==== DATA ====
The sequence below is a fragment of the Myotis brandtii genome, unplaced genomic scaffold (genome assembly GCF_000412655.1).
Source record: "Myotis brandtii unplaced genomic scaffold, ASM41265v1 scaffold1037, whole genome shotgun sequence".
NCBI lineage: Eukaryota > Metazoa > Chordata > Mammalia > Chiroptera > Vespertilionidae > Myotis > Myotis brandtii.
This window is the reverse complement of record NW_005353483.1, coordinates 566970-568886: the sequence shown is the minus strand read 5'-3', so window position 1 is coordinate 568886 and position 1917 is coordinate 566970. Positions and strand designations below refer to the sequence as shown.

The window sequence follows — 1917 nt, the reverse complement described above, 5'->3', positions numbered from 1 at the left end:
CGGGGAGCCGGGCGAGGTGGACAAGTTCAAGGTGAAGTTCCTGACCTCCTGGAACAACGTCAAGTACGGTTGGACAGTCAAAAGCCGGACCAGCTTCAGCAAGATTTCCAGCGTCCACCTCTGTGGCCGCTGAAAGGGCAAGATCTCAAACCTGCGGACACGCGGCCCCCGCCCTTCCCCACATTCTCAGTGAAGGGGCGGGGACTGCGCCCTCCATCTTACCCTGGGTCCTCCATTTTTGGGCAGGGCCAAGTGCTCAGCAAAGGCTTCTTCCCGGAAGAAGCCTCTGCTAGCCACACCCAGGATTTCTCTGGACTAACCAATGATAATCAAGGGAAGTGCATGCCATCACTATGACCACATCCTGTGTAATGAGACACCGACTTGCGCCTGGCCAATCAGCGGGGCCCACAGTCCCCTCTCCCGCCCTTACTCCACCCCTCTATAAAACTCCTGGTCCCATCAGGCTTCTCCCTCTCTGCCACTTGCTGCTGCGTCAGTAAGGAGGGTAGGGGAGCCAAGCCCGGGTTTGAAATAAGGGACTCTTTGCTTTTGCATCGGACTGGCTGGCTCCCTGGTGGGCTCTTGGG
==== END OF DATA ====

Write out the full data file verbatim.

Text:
The sequence below is a fragment of the Myotis brandtii genome, unplaced genomic scaffold (genome assembly GCF_000412655.1).
Source record: "Myotis brandtii unplaced genomic scaffold, ASM41265v1 scaffold1037, whole genome shotgun sequence".
NCBI lineage: Eukaryota > Metazoa > Chordata > Mammalia > Chiroptera > Vespertilionidae > Myotis > Myotis brandtii.
This window is the reverse complement of record NW_005353483.1, coordinates 566970-568886: the sequence shown is the minus strand read 5'-3', so window position 1 is coordinate 568886 and position 1917 is coordinate 566970. Positions and strand designations below refer to the sequence as shown.

The window sequence follows — 1917 nt, the reverse complement described above, 5'->3', positions numbered from 1 at the left end:
CGGGGAGCCGGGCGAGGTGGACAAGTTCAAGGTGAAGTTCCTGACCTCCTGGAACAACGTCAAGTACGGTTGGACAGTCAAAAGCCGGACCAGCTTCAGCAAGATTTCCAGCGTCCACCTCTGTGGCCGCTGAAAGGGCAAGATCTCAAACCTGCGGACACGCGGCCCCCGCCCTTCCCCACATTCTCAGTGAAGGGGCGGGGACTGCGCCCTCCATCTTACCCTGGGTCCTCCATTTTTGGGCAGGGCCAAGTGCTCAGCAAAGGCTTCTTCCCGGAAGAAGCCTCTGCTAGCCACACCCAGGATTTCTCTGGACTAACCAATGATAATCAAGGGAAGTGCATGCCATCACTATGACCACATCCTGTGTAATGAGACACCGACTTGCGCCTGGCCAATCAGCGGGGCCCACAGTCCCCTCTCCCGCCCTTACTCCACCCCTCTATAAAACTCCTGGTCCCATCAGGCTTCTCCCTCTCTGCCACTTGCTGCTGCGTCAGTAAGGAGGGTAGGGGAGCCAAGCCCGGGTTTGAAATAAGGGACTCTTTGCTTTTGCATCGGACTGGCTGGCTCCCTGGTGGGCTCTTGGG